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Thursday Answers – Overstaying a visa and what that means for you

Australian partner visa answers

Overstaying an expired visa and how that affects your application

Thursday Answers are a response to questions submitted by readers on our regular Ask Mondays posts.

Every Monday I ask people to send in their questions and concerns and I select one to answer. In doing this, I hope you will see that a) you’re not alone in this, b) there are no stupid questions and c) we’re all here to help!

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Third Edition of the Australian Partner Visa Guide Out Today

Launching the Third Edition of the Australian Partner Visa Guide with even more content, insights and examples of statutory declarations to give you the tools to do your own partner visa applications

Australian Partner Visa Guide 2019 Third Edition

 

Australian partner visas have had some changes since the last edition of the book launched November 2017. As I updated the blog with the changes I was working simultaneously on the third edition of the Australian Partner Visa Guide. I am now very proud to announce that once again I’ve expanded on the Australian Partner Visa Guide and in this third edition; there are more insights, more tips and more information on how you can put together the most successful partner visa application.

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Partner Visa Fees and Costs 2019

Australian partner visa application charges, fees and costs

Last updated: 29 May 2019

Here’s the raw data for the infographic that I created comparing partner visa application fees across the world.

I collected these partner visa fees from the Department’s website as far back as they would let me have it. When I created the infographic, the Department was still being transparent about the price increases and had on their site a full list of partner visa application charges from 2004. Now, if you search for it, it will return a ‘not found’ – I wonder why…

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Why are partner visa applications refused?

why are partner visa applications refused appeal review

 

Today, we’re going to talk about the common reasons why an Australian partner visa may be refused.

Depending on where the applicant is when they lodge the application, there may be review rights.

If the applicant is offshore and applies for a partner visa, and it is refused, the applicant does not have the right to a review.

If the applicant is onshore when they apply for the partner visa, and it is refused, the applicant may lodge an appeal to have the decision reviewed.

A review is a different process in the Administrative Appeals Tribunal. “The AAT can review some, but not all, decisions about visas made under the Migration Act 1958 by the Department of Home Affairs, the Minister for Home Affairs or the Minister for Immigration.” You can read more about the AAT here.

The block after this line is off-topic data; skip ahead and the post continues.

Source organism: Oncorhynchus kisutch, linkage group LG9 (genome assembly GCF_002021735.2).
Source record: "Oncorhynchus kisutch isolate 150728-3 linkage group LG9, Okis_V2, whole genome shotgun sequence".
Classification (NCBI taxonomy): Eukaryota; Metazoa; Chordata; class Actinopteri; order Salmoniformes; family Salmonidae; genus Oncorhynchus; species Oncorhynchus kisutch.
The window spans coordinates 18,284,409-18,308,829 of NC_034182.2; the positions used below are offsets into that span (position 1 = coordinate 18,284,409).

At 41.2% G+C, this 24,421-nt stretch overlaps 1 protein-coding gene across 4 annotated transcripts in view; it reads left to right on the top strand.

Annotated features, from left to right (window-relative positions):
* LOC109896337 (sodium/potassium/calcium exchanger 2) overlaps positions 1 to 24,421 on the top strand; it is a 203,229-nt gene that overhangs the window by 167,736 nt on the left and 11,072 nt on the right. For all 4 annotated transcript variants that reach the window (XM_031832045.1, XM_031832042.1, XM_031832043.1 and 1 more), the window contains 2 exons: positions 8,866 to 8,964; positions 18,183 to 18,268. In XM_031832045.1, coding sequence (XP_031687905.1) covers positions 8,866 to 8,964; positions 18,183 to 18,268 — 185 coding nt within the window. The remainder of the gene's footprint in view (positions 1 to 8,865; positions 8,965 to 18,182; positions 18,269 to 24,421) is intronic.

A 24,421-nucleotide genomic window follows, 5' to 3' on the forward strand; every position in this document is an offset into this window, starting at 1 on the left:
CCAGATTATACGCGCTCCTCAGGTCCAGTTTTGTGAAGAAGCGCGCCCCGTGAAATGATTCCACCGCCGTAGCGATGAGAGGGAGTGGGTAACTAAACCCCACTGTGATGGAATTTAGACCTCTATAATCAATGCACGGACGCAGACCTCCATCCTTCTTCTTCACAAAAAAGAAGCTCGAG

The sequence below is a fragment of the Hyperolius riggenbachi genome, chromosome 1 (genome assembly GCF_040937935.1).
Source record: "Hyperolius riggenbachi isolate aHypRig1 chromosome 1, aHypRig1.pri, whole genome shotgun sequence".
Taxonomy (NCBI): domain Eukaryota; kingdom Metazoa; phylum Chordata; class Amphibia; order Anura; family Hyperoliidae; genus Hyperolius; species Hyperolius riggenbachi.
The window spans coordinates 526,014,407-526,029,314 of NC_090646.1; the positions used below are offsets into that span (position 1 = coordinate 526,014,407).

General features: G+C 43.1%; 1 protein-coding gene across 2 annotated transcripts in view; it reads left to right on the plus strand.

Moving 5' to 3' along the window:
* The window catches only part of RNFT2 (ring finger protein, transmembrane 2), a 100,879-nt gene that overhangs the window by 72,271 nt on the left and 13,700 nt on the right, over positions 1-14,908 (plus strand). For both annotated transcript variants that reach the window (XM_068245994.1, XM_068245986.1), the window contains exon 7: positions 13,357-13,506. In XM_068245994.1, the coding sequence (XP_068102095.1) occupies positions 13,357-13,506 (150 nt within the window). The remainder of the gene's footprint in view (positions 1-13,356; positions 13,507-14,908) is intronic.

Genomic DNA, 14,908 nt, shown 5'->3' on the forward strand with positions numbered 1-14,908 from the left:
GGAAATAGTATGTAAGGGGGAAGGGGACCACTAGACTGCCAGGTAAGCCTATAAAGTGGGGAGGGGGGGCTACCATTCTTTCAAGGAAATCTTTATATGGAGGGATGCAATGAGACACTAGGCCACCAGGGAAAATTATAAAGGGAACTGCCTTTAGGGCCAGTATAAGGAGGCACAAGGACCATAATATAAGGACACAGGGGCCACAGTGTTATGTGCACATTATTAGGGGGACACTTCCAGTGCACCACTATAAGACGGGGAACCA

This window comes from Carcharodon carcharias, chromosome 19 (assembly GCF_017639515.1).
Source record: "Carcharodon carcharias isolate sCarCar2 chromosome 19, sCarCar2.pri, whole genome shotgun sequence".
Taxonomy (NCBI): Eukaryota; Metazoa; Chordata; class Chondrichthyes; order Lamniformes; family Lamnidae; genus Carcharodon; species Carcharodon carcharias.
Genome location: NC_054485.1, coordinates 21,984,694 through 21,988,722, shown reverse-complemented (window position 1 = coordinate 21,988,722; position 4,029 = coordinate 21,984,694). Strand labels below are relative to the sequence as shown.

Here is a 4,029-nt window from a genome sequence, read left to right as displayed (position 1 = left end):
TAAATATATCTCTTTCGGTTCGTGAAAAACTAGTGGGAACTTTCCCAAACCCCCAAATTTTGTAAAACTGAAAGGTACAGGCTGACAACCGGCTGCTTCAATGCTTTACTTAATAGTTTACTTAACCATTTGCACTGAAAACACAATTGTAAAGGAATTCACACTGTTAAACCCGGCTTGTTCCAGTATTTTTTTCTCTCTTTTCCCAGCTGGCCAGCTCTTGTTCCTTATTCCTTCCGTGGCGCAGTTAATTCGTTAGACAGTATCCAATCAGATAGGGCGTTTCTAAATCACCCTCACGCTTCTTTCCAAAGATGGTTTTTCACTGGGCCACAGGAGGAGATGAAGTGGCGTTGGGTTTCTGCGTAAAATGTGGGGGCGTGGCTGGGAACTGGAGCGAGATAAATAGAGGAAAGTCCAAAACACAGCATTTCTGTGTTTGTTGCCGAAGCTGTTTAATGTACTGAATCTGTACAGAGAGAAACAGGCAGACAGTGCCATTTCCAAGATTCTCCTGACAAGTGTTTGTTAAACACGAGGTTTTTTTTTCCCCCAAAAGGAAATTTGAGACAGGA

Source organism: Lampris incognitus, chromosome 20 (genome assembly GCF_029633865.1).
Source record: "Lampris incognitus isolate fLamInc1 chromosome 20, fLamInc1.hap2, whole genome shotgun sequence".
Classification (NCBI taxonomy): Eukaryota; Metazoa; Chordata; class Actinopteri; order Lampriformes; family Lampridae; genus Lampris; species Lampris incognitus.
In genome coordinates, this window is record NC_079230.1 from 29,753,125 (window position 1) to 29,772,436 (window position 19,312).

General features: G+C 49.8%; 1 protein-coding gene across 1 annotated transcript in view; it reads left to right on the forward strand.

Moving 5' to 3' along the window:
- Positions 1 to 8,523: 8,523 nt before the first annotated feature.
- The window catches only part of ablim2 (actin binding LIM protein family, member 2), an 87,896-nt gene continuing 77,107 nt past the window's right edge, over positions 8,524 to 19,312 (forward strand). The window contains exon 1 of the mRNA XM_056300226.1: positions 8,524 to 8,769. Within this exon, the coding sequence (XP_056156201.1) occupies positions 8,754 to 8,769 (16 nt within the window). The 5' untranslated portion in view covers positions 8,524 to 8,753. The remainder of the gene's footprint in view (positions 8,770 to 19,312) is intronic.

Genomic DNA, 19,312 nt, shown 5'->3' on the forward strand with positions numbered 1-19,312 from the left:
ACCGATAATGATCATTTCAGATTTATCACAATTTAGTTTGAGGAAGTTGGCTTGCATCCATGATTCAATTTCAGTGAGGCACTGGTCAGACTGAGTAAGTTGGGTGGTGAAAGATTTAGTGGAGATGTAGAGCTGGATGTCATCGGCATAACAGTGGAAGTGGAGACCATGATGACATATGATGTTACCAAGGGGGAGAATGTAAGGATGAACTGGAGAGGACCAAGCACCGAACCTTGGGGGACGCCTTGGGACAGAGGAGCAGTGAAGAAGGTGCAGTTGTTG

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Partner visa applications without registered migration agents are more successful

Hi readers!

I’ve got some interesting statistics for you today.

Have you ever had a look at the Department’s Freedom of Information page located here?

What is Freedom of Information you ask? It’s basically where we, the individuals of this country, can hold the government and their agencies accountable for what they do. We are entitled to a certain amount of transparency to see how the government works and how they make decisions on our behalf.

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Partner Visa Changes in June/July 2019 – Sponsorship requirements and approval

partner visa wrong answer

Changes to Partner Visa Sponsorship Requirements in June 2019

In yet another example of how inexperienced (and even the most experienced) migration agents have bungled the interpretation of the law (remember some migration agents are not lawyers) are the proposed changes to the Partner Visas coming in June 2019.

Every migration agency under the sun is heralding a change that supposedly would require the Australian sponsor to be approved before the visa application. They’ve all variously said that the approval process is a separate process and may take anywhere up to 12-15 months (where they got this number from I’m not sure but they were probably projecting from past numbers). They’ve all claimed that because of this splitting of the process, that everyone should run to them immediately so that their migration agents can help you get your applications in before then (and charge you a mint for it!). They’ve erroneously concluded that if the sponsorship needs to be approved first, then the visa applicant can’t make a visa application until then and there may not be a bridging visa for the visa applicant (if they’re onshore).

This is wrong. Just downright, blatantly wrong.

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